Alex Madison Roberts, 13, has cerebral palsy, which means she is wheelchair-bound and needs what her family calls a “talker” (a Vantage Light device) to communicate.
Alex also swims, dances, goes scuba diving and canoeing. She’s ridden a zip line through the woods (the faster the better is her approach to life, her dad says) and made a bullseye in archery. And so do the other kids at Camp Aldersgate — kids with spina bifida, Down Syndrome, autism, cancer, diabetes. Children on respirators. Children who, while at camp, are children, not diagnoses.
Founded in 1947 by Methodist women, Aldersgate, at 2000 Camp Aldersgate Road off Kanis Road, has offered camps for children with medical conditions since 1971, when Dr. Kelsy Caplinger, a pediatric immunologist, organized the first. Since then, Aldersgate’s services have grown to include weeklong camps all summer and respite weekends in the fall and spring to give parents a breather from what can be round-the-clock care for their special needs child.
Aldersgate, says Alex’s father, David Roberts, “is this natural oasis nestled in the urban fabric of Little Rock. Most people don’t know where it is.” They don’t know, he said, that “it’s amazing.”
Roberts, director of planning for Crafton Tull engineers, worked with Aldersgate professionally, working on the facility’s master plan, before his personal engagement. Aldersgate staff suggested Roberts and his wife, Diane, bring Alex for a day over a weekend to see how she’d like it. Soon, Alex asked to stay for an entire weekend — Friday night to Sunday morning — so she could do all the things the other kids got to do. When the Robertses pulled up on Sunday morning after her first weekend away, “she was beaming,” her father said, and wanted to know when she could go back. She was 9 years old; it was the first weekend to themselves her parents had had in a long time. Now, Alex also attends Aldersgate’s weeklong KOTA camps for children, camps for kids with CP, Down’s and autism. Campers can bring along a sibling or other family member who does not have a medical diagnosis. There is a waiting list for the KOTA (friend in Quapaw) camps.
The experience changed Alex, Roberts said, giving her self-awareness and self-confidence. Alex, who has a good mind and is an A/B student at Maumelle Middle School, began to see herself not just as a dependent, but as a child, one who got to play with other kids, sleep away from home in a cabin with other girls, giggle with friends. “It took her into her teen years,” Roberts said. “She has a very different way about her.”
Anna Phillips, 20, a student at the University of Central Arkansas who is a lifeguard and counselor at Camp Aldersgate and one of Alex’s caregivers, “fell in love” with the camp when she accompanied a younger cousin with Asperger’s there about five years ago. “You get to see these kids that have struggles that are a lot harder than yours and they are smiling with them, and taking it day by day.”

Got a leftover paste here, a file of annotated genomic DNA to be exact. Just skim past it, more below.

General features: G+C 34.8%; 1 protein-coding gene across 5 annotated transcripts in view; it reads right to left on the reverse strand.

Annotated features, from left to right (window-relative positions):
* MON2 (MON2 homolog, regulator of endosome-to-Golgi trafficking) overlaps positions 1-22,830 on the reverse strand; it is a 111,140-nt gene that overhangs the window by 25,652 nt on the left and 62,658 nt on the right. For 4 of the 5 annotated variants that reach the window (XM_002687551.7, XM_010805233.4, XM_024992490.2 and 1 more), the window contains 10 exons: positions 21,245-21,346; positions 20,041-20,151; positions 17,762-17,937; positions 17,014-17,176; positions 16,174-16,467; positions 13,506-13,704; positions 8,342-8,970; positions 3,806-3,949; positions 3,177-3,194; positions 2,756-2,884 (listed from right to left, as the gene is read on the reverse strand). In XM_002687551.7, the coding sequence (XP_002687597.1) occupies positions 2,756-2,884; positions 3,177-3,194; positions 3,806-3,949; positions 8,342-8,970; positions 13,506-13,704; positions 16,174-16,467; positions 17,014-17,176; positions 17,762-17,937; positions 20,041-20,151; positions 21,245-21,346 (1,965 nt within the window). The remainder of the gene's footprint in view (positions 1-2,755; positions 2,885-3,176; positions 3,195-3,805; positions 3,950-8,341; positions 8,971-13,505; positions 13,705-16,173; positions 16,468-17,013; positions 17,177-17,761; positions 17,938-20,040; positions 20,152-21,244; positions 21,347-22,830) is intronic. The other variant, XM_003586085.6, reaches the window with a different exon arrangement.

Over her time there, Phillips has seen kids change, from not wanting to go to camp to “accepting who they are and encouraging other people to do the same. They encourage one another.”
Counselors, many of them physical therapists or students interested in a career in therapy, get an intensive weeklong training before working with campers. There are also volunteers, the majority from local high schools, who also receive training but are always supervised by a counselor. The ratio of counselors and caregivers to campers is mostly one to one. There are 55 seasonal paid staff, 15 full-time employees and more than 180 volunteer counselors.
“Camp has been by no doubt the BIGGEST blessing that I could ever ask for,” counselor and caregiver Phillips said. “Camp isn’t just a place where we all go. It’s a home away from home. My co-workers aren’t just people I work with, they are family, and the kids aren’t just a random group of kids that roll though week after week. It’s a family.”
Aldersgate has “a beautiful partnership with Arkansas Children’s Hospital,” development director Kerri Daniels said. “The majority of our nurses come from Children’s Hospital. They take a week’s vacation and come volunteer, and in turn Children’s will reimburse them their vacation time. They are one of our biggest advocates.” There are typically two nurses on staff for the summer camps.
Daniels was thrilled that this summer, a child on a respirator who has been coming to summer camp decided to brave the zip line. “Camp is a happy place. Where everyone is the same and the focus is the diagnosis. That’s why we live by.”
Camp Aldersgate recently benefited from the philanthropy of the Donald W. Reynolds Foundation, which has awarded the camp $1 million to build a 6,000-square-foot activity center. But Aldersgate still needs operating dollars, scholarship support and in-kind contributions.
“We rely heavily on in-kind donations,” development director Kerri Daniels said, “whether that’s arts and crafts supplies or maintenance support — rakes and water houses and lightbulbs.” The camp has 30 buildings to maintain, “and it takes a lot of manpower,” she said. You can find a list of needs on the camp’s website, campaldersgate.net.
Cash contributions help pay for scholarships for campers who can’t afford the $1,000-a-week camp fee. “We don’t turn anyone away for inability to pay,” Daniels said.
You can support Aldersgate right now by taking part in its Petit Jean fundraiser: If you order smoked hams and turkeys and food gift boxes from Petit Jean Smoked Meats, a portion of the price goes to the camp. Order forms, and more information about Aldersgate, are available at the camp’s website.
The camp also holds an annual fish fry fundraiser each fall.